Dr. Ionas Miliatos gives us advice and solves questions about our eye health
"Do not forget yourself and your eyes!"
Dr Ionas Miliatos Ophthalmic Surgeon
It was with great pleasure that we met Dr Ionas Miliatos, an ophthalmic surgeon, in Pafos. He answered the following questions in our interview, told us a few words about himself and gave us tips for the health of our eyes.
Let's meet Dr Ionas Miliato a little better.
Tell us a few words about yourself:
My name is Ionas Miliatos, I grew up in Pafos and after my military service I studied medicine in Greece. After graduation I moved to Sweden where I specialised in ophthalmology. After my specialisation I stayed there and worked in one of the largest hospitals in the country for an additional 8 years. In 2020 I decided to return to my hometown, bringing with me all the knowledge and experiences from abroad, opening a private practice in the centre of Pafos, at 60 Eleftheriou Venizelou, opposite Koukkou High School / Nikolaidio High School.
Why did you choose the speciality of ophthalmology?
I chose ophthalmology because it covers a wide range of diseases with patients of all ages and is largely independent, combining pathology and surgery. The most important thing for me is that I consider it to be an exciting speciality with great developments in recent years, something that fills me scientifically and professionally.
At this point Dr. Miliatus solves some questions about myopia and its prevention and contact lenses.
Help us to understand in simple words what is myopia?
Myopia is a refractive error of the eye in which the ‘optical system’ of the eye (cornea, lens) light fails to focus on the retina, but in front (on myopia). As a result one can see relatively well up close but not far away. The opposite is called hyperopia (light is focused behind the retina).
Are there any preventative measures we can take to prevent myopia?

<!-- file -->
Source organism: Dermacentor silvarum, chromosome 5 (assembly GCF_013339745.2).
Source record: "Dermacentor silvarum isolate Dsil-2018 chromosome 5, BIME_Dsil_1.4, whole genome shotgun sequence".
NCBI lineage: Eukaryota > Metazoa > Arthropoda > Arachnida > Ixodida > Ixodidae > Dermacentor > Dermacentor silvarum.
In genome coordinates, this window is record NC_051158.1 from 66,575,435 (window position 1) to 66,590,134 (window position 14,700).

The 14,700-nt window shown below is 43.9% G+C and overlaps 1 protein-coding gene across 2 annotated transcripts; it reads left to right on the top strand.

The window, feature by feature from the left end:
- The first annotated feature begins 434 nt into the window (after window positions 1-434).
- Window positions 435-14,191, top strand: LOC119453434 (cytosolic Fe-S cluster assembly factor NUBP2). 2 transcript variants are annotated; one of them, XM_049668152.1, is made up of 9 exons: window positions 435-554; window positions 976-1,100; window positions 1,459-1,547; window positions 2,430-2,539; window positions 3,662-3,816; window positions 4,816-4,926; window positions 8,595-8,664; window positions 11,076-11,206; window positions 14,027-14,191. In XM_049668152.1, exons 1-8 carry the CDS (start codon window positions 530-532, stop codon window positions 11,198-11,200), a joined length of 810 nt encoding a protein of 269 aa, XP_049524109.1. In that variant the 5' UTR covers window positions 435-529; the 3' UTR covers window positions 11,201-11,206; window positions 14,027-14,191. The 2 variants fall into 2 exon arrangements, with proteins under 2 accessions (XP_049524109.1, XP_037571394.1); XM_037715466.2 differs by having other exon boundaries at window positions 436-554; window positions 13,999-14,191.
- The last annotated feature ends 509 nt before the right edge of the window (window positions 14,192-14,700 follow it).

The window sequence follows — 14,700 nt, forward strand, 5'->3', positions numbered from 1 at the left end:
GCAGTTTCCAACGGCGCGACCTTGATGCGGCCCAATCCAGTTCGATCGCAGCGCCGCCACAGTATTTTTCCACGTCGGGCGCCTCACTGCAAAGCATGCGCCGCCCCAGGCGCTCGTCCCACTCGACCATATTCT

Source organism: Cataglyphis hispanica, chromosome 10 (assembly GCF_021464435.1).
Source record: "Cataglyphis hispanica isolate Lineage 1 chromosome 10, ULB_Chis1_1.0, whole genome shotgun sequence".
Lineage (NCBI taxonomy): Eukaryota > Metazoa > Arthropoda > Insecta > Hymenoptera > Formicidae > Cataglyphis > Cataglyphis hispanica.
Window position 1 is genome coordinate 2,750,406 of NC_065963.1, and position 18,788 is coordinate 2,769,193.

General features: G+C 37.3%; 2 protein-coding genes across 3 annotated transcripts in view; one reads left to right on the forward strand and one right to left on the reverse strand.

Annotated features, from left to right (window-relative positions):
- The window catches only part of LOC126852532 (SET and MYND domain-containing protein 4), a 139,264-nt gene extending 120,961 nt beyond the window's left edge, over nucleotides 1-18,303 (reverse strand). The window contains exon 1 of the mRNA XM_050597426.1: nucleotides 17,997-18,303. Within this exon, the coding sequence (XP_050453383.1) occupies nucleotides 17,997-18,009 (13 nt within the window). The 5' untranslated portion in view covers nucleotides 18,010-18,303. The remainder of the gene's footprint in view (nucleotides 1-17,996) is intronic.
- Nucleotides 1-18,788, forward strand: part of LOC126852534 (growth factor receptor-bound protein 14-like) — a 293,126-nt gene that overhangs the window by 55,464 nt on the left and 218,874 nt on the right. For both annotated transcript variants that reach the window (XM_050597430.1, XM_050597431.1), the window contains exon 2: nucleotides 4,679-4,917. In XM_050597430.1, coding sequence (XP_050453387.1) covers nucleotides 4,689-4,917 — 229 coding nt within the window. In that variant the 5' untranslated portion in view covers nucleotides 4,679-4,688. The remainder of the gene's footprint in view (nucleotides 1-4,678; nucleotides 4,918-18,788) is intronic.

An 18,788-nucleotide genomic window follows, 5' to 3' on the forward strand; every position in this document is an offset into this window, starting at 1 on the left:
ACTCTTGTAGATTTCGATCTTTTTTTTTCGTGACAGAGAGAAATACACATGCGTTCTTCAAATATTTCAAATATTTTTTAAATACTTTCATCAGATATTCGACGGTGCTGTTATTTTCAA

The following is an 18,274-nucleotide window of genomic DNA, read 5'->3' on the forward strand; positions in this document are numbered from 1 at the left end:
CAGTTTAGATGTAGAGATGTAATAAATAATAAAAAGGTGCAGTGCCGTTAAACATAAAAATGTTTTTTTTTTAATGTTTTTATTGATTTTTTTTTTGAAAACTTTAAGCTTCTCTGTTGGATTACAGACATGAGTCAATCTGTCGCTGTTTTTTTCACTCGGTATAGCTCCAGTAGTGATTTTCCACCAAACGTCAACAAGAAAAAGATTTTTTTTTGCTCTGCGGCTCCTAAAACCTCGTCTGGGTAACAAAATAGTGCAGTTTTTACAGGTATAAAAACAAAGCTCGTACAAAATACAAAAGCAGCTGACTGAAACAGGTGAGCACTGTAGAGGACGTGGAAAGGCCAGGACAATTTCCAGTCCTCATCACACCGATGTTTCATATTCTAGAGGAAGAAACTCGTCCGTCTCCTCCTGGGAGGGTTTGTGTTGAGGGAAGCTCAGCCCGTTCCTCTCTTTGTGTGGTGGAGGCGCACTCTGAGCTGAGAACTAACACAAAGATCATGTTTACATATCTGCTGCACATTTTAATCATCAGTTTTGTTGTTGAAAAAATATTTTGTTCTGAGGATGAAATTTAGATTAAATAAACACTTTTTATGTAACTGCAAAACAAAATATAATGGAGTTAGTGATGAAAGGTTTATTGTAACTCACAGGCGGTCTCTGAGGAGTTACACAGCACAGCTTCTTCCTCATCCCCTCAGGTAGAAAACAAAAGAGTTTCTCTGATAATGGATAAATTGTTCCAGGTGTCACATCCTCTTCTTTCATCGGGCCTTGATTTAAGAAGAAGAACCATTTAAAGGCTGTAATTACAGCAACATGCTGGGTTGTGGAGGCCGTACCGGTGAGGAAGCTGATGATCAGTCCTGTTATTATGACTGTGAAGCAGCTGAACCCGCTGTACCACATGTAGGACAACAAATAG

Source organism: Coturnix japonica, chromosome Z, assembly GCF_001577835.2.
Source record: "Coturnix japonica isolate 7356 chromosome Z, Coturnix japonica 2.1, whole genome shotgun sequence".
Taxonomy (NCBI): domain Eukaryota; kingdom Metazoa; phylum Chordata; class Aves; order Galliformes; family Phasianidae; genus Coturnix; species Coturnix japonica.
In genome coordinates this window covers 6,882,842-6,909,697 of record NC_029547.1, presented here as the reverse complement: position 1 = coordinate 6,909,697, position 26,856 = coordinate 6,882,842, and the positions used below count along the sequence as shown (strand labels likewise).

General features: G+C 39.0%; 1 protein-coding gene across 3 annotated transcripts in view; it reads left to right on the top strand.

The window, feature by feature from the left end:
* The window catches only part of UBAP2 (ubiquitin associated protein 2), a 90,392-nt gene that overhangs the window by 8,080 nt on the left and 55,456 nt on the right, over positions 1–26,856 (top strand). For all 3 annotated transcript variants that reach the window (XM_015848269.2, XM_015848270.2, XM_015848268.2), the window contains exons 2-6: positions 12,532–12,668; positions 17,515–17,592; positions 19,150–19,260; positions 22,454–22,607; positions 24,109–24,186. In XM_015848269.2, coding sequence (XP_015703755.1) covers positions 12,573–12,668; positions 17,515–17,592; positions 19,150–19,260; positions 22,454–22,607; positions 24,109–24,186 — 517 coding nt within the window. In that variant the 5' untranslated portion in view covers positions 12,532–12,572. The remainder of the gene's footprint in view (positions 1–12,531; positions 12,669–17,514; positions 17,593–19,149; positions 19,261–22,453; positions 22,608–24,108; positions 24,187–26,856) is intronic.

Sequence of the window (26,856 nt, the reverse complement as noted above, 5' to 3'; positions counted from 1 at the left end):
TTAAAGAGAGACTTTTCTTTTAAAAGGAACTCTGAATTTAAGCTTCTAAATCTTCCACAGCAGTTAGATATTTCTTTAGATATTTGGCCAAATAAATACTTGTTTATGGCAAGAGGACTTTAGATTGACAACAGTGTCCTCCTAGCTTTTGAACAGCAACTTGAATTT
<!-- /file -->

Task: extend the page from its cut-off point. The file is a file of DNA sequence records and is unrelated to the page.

The reason a person acquires myopia is multifactorial and depends, among other things, on heredity and various environmental factors, such as constant close focus (e.g. reading, mobile use, etc. or long hours indoors.) Studies have shown that it is often associated with high intelligence or a high fat diet.
According to recent studies there are ways that can reduce the increase in myopia in childhood such as:
Atropine drops (need prescription and follow-up by an ophthalmologist).
Special contact lenses worn during sleep.
Reduction of the duration of close focus on mobile phones, computers, tablets, etc.
Exposure to the outdoors and sunlight for at least 2 hours daily.
Keep electronic devices at a distance of 40-50 cm, at eye level and with good lighting.
Is the use of contact lenses recommended as a doctor?
Contact lenses are recommended if the user is not very young (<12 years old) and there is no other pathology such as dry eye, corneal dystrophy, eyelid diseases that cause drying of the cornea and lens, severe allergic conjunctivitis, active keratitis. It is a good idea to consult your ophthalmologist before using contact lenses. It is also important to use and maintain the lenses properly.
In the end, it is a myth that television burdens our eyesight, says Dr. Ionas Miliatos.
Is it true that television can burden our eyesight?
This is a myth. The reality is that watching for long hours and especially at a very close distance from the TV can cause eye strain and possibly a headache, but it does not damage the eyesight. But choosing to sit in front of the TV all the time can be a sign that the person may have myopia and need glasses.
A message from Dr Iona Miliato to our readers:
Pursue your dreams even if you need to reach the foothills of the North Pole. Compensation as well as moral satisfaction comes with the crew of time. Finally, do not forget to check every year with your ophthalmologist or optician. Do not forget yourself and your eyes!
Find him here:https://www.imiliatos.com/ email@example.com Tel. 26 220202